Many of us have been there, you're out on a date with someone who just doesn't understand you at all. Some of us have even been in long term relationships with people that just didn't get us. Since this episode is coming out on Valentines Day we thought we'd have a little fun with the "Rules for Dating My Son/Daughter" memes with the Rules for Dating My Developer. In each one we'll talk about ways to better understand not just other developers but the people in your life. This is a good episode to listen to with a spouse or significant other as a lot of these apply not only to developers.
We've all been there. You work like a dog, and yet there are no signs of appreciation from management. Worse still, every day inflation eats a little more of your paycheck. If you like your job and don't want to quit, there is only one really good option at this point. You need to ask for a raise. However, this is something that many of us find scary and intimidating. In this episode we're going to talk through some ways to make the process easier.
Many of us learned to develop software using OOP (or Object-Oriented Programming). The model somewhat fits the way a lot of people look at the world and works well in many cases. However, over time, you'll start to notice situations where a naive understanding of OOP is simply not good enough. In this episode, we're going to talk about some of the things that will plague you as you take OOP to the next level.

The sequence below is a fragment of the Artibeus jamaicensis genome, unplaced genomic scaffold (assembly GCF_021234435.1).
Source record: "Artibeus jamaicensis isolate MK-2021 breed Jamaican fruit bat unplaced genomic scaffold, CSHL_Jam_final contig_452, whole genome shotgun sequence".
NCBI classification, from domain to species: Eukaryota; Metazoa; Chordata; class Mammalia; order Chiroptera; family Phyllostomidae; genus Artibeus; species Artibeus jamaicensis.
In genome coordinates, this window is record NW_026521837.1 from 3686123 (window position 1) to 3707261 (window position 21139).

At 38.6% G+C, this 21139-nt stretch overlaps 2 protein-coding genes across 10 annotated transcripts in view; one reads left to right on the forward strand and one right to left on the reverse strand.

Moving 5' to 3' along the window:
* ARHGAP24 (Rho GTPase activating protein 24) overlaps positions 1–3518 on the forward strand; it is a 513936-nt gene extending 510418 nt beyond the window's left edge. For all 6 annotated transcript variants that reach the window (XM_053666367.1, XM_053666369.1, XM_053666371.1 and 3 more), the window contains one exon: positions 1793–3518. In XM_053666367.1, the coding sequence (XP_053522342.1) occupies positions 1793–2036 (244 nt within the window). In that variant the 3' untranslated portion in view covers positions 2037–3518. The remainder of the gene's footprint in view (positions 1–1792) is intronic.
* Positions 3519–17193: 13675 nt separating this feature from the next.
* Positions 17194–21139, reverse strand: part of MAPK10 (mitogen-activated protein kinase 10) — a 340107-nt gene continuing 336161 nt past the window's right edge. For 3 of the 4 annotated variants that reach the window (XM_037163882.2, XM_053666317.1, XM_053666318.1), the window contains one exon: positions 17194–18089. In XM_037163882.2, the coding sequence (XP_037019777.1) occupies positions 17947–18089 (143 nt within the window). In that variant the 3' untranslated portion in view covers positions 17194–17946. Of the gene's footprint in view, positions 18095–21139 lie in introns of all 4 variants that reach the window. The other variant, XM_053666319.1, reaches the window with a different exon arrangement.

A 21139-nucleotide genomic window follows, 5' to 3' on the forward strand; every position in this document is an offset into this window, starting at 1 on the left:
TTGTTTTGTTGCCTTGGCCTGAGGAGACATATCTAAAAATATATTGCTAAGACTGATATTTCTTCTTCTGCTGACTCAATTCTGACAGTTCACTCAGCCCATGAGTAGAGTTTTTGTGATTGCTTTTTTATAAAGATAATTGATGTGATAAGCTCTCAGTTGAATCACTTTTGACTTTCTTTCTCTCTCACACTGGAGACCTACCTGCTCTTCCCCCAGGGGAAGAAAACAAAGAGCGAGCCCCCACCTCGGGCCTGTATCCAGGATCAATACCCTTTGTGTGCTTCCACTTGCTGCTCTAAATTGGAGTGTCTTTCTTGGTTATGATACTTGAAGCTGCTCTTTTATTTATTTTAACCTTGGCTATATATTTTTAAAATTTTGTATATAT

Failure happens to us all at one time or another. The goal of many patterns and project management strategies is to reduce the size of the failure which often results in an increase on frequency of failure. The fail small and fail often mentality. However you experience failure in your development or career the most important thing is how you recover and what you learn from it.
Creativity is useful in a lot of places. This usefulness is not limited to writing code or even in creating a podcast. For many people a more creative life is often a better one.
Even the concept of a code review can make developers cringe. It's difficult to have someone else scrutinize something you've worked so hard on especially if it was a difficult task or you are proud of your solution. For the reviewer it requires diligence and attention to detail. In both cases it takes time and can be a pain if the process and goals are not clearly defined.
The theme for this past year has been setting and building your story. In order to do this we need to have clearly defined goals and an action plan to reach them.
It's the end of the year, this is the last episode of 2018. As has become tradition for our last episode we'll be reviewing our predictions for this year discussing the ones we got right, the ones we got wrong, and the ones we came close.
We live in a society where people are praised for being clever. Whether it is in finding better ways to do things, or simply in being witty, being clever is lauded in our society. However, sometimes people are a little too clever and edge into behavior that borders on unethnical. Dark UI patterns are an example of this in the web space. Dark patterns are used to get users to do things that they didn't intend to do through deceptive and nefarious means.
Testing code is not easy, you have to think about all the different ways your code can go wrong and then write tests to cover them. You generally write more test code than functional code when creating unit tests.